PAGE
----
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Tim Myers: Afraid of the homeless?

Myers' Musings

Posted: April 4, 2009 11:12 p.m.
Updated: April 5, 2009 4:55 a.m.

Fred Turner, of Kern County, gets his bed ready at the Santa Clarita Homeless Shelter.

 
Councilmember Kellar: I attended the Santa Clarita City Council meeting March 24 with the Boy Scouts of the Phoenix Patrol of Troop 2 so they could fulfill one of the requirements for their Citizenship in the Community merit badge.

I had not graced the council chambers since election night in spring 2008, when I exited early with my projections clearly showing my candidate held the election firmly in hand.

This council meeting gave the Scouts a good flavor of the workings of local government - something of which many of their adult brethren hold only a vague sense.

The meeting included the obligatory community trumpeting of sports teams and community-organization recognition (a part one spectator cynically referred to as "The sun always shines in Santa Clarita"), but then it was down to business with a vote on a new zoning regulation required by state law.

SB2 requires cities to adopt zoning regulations for homeless shelters no more onerous than those for other undertakings within the same zone. This requirement provides two salutary effects for homeless advocates like myself.

First, no city or other municipal entity can outright ban a homeless shelter within its boundaries. Second, a city cannot arbitrarily make the requirements for a homeless shelter so onerous that those requirements result in an outright ban.

I find the punishment for the failure to act quite novel and effective: If a city will not provide reasonable requirements for the siting of a homeless shelter, a private or public entity can place one anywhere in the city without restriction or regulation.

Now I must say the discussion concerning this issue marked a complete turnaround from 12-odd years ago when the private nonprofit Santa Clarita Community Development Corporation first opened the emergency winter shelter, primarily with funding from the county of Los Angeles.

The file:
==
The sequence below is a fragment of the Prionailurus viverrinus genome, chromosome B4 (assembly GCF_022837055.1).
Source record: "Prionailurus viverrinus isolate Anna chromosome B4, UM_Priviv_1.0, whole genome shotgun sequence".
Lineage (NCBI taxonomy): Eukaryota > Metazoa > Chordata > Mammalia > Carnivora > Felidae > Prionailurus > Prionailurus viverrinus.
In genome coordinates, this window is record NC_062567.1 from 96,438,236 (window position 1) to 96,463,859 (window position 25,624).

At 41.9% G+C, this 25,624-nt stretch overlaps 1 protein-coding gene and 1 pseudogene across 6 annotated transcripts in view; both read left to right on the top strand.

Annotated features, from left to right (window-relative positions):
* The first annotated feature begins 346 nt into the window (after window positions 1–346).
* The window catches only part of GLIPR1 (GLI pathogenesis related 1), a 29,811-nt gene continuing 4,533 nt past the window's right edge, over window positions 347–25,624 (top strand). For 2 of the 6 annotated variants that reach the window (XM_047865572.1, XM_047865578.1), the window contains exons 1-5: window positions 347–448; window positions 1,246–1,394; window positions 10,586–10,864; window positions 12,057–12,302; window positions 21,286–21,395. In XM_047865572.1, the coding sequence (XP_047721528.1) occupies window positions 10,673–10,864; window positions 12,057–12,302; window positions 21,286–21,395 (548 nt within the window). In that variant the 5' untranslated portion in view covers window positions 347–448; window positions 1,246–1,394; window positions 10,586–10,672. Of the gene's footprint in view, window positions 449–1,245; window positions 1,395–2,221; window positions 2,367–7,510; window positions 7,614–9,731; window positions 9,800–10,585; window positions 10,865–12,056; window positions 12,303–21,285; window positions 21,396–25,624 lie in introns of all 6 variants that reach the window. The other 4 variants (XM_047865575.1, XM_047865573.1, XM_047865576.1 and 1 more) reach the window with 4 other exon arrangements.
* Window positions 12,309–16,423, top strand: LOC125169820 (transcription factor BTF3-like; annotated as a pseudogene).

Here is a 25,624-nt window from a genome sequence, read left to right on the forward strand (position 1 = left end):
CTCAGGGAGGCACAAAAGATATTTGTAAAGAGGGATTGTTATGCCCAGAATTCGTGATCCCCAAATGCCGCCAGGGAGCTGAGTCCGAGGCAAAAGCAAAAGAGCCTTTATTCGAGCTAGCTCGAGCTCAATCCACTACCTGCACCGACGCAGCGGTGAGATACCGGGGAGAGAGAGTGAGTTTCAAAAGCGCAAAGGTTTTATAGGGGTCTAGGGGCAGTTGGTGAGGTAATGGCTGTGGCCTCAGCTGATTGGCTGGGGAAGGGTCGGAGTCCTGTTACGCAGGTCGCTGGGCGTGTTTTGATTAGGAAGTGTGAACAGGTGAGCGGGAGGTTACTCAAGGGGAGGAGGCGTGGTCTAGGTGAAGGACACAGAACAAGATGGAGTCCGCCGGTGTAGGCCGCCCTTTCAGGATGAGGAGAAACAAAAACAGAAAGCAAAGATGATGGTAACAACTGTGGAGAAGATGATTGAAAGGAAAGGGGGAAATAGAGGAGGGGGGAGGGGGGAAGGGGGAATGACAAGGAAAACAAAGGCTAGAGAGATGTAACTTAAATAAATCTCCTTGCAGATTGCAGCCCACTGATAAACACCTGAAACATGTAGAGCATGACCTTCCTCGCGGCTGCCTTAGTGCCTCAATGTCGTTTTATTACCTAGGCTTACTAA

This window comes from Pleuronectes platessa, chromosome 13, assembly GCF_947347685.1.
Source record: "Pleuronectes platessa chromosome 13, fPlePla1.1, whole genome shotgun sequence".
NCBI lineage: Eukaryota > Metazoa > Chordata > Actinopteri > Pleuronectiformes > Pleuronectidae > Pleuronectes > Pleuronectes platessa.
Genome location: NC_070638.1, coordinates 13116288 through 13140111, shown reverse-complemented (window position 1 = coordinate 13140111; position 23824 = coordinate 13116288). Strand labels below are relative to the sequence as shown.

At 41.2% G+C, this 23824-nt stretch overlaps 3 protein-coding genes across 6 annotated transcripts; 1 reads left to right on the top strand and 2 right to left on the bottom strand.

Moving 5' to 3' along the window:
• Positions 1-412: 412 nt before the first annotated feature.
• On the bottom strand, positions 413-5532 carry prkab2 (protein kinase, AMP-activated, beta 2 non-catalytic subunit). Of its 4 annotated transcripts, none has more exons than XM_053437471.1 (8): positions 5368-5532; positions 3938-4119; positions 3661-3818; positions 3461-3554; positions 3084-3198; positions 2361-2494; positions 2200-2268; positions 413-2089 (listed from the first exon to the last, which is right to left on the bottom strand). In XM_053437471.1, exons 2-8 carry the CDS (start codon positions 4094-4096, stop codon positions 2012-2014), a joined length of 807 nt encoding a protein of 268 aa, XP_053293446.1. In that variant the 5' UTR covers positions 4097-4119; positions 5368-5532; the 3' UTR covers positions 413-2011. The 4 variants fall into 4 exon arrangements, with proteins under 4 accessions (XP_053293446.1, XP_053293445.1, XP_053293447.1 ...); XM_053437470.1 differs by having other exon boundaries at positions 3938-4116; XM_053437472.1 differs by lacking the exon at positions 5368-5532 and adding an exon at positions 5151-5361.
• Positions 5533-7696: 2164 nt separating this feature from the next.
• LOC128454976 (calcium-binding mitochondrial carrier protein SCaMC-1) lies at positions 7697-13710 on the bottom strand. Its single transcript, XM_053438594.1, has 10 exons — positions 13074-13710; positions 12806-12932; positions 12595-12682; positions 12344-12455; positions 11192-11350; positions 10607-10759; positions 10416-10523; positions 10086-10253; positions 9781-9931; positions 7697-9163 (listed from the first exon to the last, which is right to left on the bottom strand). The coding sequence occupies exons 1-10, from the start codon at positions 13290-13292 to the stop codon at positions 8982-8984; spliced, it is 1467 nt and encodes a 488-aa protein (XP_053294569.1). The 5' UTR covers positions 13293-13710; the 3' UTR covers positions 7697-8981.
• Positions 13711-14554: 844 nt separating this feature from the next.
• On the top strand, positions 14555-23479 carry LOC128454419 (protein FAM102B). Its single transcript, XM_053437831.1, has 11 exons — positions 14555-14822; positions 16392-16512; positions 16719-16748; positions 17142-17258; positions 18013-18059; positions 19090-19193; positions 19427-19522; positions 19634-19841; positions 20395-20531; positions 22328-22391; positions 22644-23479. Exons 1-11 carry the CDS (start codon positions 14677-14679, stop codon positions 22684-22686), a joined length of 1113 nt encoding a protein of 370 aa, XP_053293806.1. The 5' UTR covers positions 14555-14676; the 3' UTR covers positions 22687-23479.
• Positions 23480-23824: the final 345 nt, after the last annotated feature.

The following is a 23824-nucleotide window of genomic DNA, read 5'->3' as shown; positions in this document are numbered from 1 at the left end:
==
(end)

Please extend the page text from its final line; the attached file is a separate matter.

At that time, hostility to the homeless ran so high that Congressmen Howard P. "Buck" McKeon nearly had to break elected Republican arms of then-City Council members to obtain approval.

SB2 will provide a framework whereby the Santa Clarita Community Development Corporation can move to build a permanent homeless shelter, long overdue in the city. But the response appeared quite muted, with two local activists probably against the permanent shelter providing some stream-of-consciousness incoherence that basically showed their fear of demonizing the homeless.

(A wise move, since the Community Development Corporation estimates that 3,000 local volunteers, mainly through the faith community, touch the emergency shelter in some way every year.)

Most people got used to the idea of a homeless shelter, since it opened many years ago and the earth did not open up to claim us all. It did dismay me the only hostility came from you, Councilman Kellar, when you called SB2 an unconscionable, unfunded state mandate and pooh-poohed a 300-foot buffer around public schools and parks, equating the homeless with pedophiles and child stealers.

Now I feel a great deal of respect for you, Councilman Kellar, for several reasons.

The primary reason? You hold no ambition for higher public office, so you inform your views by rational reflection and study rather than the slogan that might appeal to the crowd of the day.

I know you do this because you make hard decisions after study, including your principled opposition to the Henry Mayo Newhall Memorial Hospital expansion and your courageous vote on the waste-hauling contract which saved the citizens of Santa Clarita a collective $2 million per year.

So I find myself curious concerning your hostility to the homeless, since it must come from some reflection and study.

An apocryphal story circulates locally that during your time on the LAPD, a homeless man assaulted your partner with a knife, and that experience informs your feelings to this day. I personally find this hard to believe.

You also served the United States in the armed forces in Vietnam (thank you for your service), when many Vietnamese people tried their best to kill you and your comrades, and I know you overcame that extremely difficult experience and cannot bear hostility toward the 13,000 Santa Claritans of Asian descent, some of whom must hail from Vietnam.

Councilman Kellar, if you are afraid, I suggest you come down to the emergency shelter during its time of operation. I, my children and my grandchild all went there, and while I initially admit I felt nervous, nothing that occurred could provide rational fear.

Actual knowledge defeats all manner of fear.

Tim Myers is a Valencia resident. His column represents his own views and not necessarily those of The Signal.

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